IN THE MEDIA

An unprecedented summit highlights a changing Middle East

Apr 27, 2022 | Ahron Shapiro

Image: Israel's Government Press Office
Image: Israel's Government Press Office

An edited version of this article appeared in the Herald Sun on April 25

 

Amidst the backdrop of Russia’s invasion of Ukraine and reports that a new nuclear deal with Iran may be close, a completely unprecedented diplomatic event in Israel risks being overlooked entirely.

The five-way Negev Summit, held in Israel on March 27-28, saw the Jewish state hosting top diplomats from the United Arab Emirates, Bahrain, Morocco and Egypt, as well as US Secretary of State Antony Blinken.

As recently as June 2020, none of the UAE, Bahrain or Morocco had diplomatic relations with Israel. As Blinken told the Summit, “just a few years ago, this gathering would have been impossible to imagine.”

What happened at the historic meeting held in Sde Boker – the homestead and final resting place of Israel’s visionary first Prime Minister David Ben-Gurion – is part of a dramatic regional realignment.

But when it comes to Israel’s relations with a growing number of Arab countries in recent years, unprecedented is no longer unexpected. The 2020 Abraham Accords that ushered in an era of normalisation and cooperation between Israel and its regional Arab partners have proven both durable and dynamic, outlasting both the Israeli and US Administrations that helped launch them.

Egypt’s presence created a bridge between the older peacemaking paradigms forged between former enemies, and normalisation based on mutual interests and strategic alliances as represented by the forward-thinking Abraham Accords.

This bridge adds value in both directions. For Egypt, providing an opportunity to finally realise the potential of regional cooperation with Israel that failed to take root under the cold peace that has largely prevailed since their 1979 peace treaty. For the UAE, Bahrain and Morocco, populous Egypt, with its huge cultural influence across the region, is a traditional strategic keystone of Arab military and political power.

One key outcome of the Summit was the establishment of an ongoing mechanism for advancing shared interests. Working groups will be formed to focus on security, energy, tourism, health, education and food and water security, and to convene an annual summit to be hosted by participating countries on a rotating basis.

The Summit participants have not merely ceased to be antagonists – they are now allies in all but name. Moreover, Saudi Arabia, looming in the background, clearly gave its blessing to the meeting, and has been openly saying it now sees Israel as a “potential ally”.

That alliance is directed against the conventional and nuclear military threats, as well as the terrorism and other destabilising violence, emanating from Iran and its proxies. This growing Iranian threat weighed heavily on the timing of the meeting and was addressed in public remarks during the Summit. While there are some differences on how best to deal with Iran, all five countries agree Iran’s aggressive behaviours are the region’s most dangerous threat, requiring a serious, coordinated response.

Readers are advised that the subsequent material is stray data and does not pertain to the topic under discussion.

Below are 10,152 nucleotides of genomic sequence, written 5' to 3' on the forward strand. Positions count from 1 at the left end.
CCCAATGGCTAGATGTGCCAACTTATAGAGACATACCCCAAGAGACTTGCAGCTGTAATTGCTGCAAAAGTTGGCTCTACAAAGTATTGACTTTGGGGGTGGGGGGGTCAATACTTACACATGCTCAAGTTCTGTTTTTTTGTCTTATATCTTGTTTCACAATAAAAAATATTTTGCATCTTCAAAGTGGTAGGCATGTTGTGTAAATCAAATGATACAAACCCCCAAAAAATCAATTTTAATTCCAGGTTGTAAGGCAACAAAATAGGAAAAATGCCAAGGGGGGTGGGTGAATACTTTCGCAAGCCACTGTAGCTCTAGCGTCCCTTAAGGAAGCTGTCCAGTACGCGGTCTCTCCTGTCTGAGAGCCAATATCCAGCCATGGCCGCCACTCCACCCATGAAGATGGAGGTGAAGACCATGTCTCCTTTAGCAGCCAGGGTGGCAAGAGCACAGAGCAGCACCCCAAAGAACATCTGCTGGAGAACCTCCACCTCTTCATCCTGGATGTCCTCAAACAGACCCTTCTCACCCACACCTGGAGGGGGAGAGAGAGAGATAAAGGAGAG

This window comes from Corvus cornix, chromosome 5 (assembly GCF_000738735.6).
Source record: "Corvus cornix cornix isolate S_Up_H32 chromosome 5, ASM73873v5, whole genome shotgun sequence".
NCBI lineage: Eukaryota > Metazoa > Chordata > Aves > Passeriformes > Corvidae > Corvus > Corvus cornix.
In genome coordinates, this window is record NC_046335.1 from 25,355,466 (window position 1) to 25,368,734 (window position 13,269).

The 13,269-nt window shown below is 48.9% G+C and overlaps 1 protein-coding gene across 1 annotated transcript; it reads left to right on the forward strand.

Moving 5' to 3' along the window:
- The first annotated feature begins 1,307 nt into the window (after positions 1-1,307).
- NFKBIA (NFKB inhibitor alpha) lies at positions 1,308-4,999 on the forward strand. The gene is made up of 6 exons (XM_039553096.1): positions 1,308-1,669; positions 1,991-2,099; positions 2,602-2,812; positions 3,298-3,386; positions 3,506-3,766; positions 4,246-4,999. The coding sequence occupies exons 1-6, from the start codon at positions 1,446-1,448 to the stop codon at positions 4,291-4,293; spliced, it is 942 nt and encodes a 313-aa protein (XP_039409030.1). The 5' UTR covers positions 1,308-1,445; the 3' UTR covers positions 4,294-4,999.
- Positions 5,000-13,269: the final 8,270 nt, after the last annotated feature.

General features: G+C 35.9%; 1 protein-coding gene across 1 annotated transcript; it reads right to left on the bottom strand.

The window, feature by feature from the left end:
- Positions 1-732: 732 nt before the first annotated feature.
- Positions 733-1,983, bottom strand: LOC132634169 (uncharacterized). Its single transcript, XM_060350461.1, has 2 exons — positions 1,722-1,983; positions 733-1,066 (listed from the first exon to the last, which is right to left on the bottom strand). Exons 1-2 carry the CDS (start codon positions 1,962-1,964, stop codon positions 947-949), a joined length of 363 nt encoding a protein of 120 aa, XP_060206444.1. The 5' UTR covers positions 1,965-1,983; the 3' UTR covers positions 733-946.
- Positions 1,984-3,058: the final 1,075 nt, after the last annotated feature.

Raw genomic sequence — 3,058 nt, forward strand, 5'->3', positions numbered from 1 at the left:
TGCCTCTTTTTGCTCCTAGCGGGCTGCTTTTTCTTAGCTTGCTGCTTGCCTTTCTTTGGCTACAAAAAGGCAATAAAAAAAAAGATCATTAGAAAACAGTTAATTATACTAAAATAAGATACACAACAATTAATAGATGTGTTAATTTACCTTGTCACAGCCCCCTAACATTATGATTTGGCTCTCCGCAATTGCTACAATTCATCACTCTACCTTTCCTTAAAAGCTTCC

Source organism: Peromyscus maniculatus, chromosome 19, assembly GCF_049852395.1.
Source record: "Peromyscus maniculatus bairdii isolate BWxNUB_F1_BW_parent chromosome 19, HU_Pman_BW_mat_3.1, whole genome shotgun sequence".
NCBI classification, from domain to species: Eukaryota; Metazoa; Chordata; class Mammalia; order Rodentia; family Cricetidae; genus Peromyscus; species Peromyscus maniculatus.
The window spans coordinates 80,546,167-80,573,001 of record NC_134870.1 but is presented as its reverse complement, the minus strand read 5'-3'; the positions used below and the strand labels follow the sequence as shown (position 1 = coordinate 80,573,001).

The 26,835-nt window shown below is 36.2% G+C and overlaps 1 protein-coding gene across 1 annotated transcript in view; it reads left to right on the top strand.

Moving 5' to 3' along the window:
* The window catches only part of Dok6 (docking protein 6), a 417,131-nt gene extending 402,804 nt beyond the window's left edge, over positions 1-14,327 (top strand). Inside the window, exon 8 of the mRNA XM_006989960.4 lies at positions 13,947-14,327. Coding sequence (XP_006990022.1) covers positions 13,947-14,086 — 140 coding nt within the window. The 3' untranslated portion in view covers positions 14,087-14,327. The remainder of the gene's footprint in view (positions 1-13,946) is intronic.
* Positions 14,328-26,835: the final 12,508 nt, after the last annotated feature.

This year, the UAE has endured deadly drone attacks from Iranian-backed Houthis in Yemen and Kataib Hezbollah in Iraq. Bahrain, whose neighbour Saudi Arabia greatly influences its foreign policy, is also well aware of the repeated Iranian-supplied drone attacks that country has suffered from the Houthis. Moreover, last November, Bahrain arrested a terrorist cell armed with weapons and explosives “sourced from Iran”.

Even Morocco – a distant 5,000 kilometres from Iran – hasn’t been immune from Iranian interference. Morocco’s Foreign Ministry has previously slammed  “Iran’s involvement, through Hezbollah, in an alliance with the [Algerian] Polisario [Front] aimed at undermining Morocco’s security and its higher interests.”

One pressing issue that all Summit participants reportedly raised with Blinken was their shared opposition to mooted US plans to remove Iran’s Islamic Revolutionary Guard Corps, Teheran’s main vehicle for fomenting regional violence, from Washington’s list of terrorist groups as one of its concessions to Iran to gain a new nuclear agreement.

Indeed, the Negev Summit reflected continued realignments in a region increasingly distrustful of American reliability as an ally as the US continues to militarily disengage from the Middle East. Last year’s haphazard and chaotic US withdrawal from Afghanistan, and Washington’s repeated failures to respond to Iranian-sponsored attacks on oilfields and other strategic assets in the region, have only exacerbated such regional concern among traditional US allies.

This erosion of trust has cost America support in OPEC for its sanctions against Russia. Analysts say only OPEC members Saudi Arabia and the UAE have spare capacity to export more oil to ease a growing global supply crunch caused by sanctions on Russia – but have so far rebuffed Washington’s requests to increase supply, something they would have been unlikely to do even five years ago.

While maintaining ties with Washington, the Arab Negev Summit participants are increasingly looking to Israel, as a reliable neighbour with many shared interests, to assist where the US either can’t or won’t. It’s a natural development that foretells the likelihood of many more unprecedented moments in diplomacy between Arab states and Israel in coming years.

Ahron Shapiro is senior policy analyst at the Australia/Israel & Jewish Affairs Council (AIJAC).

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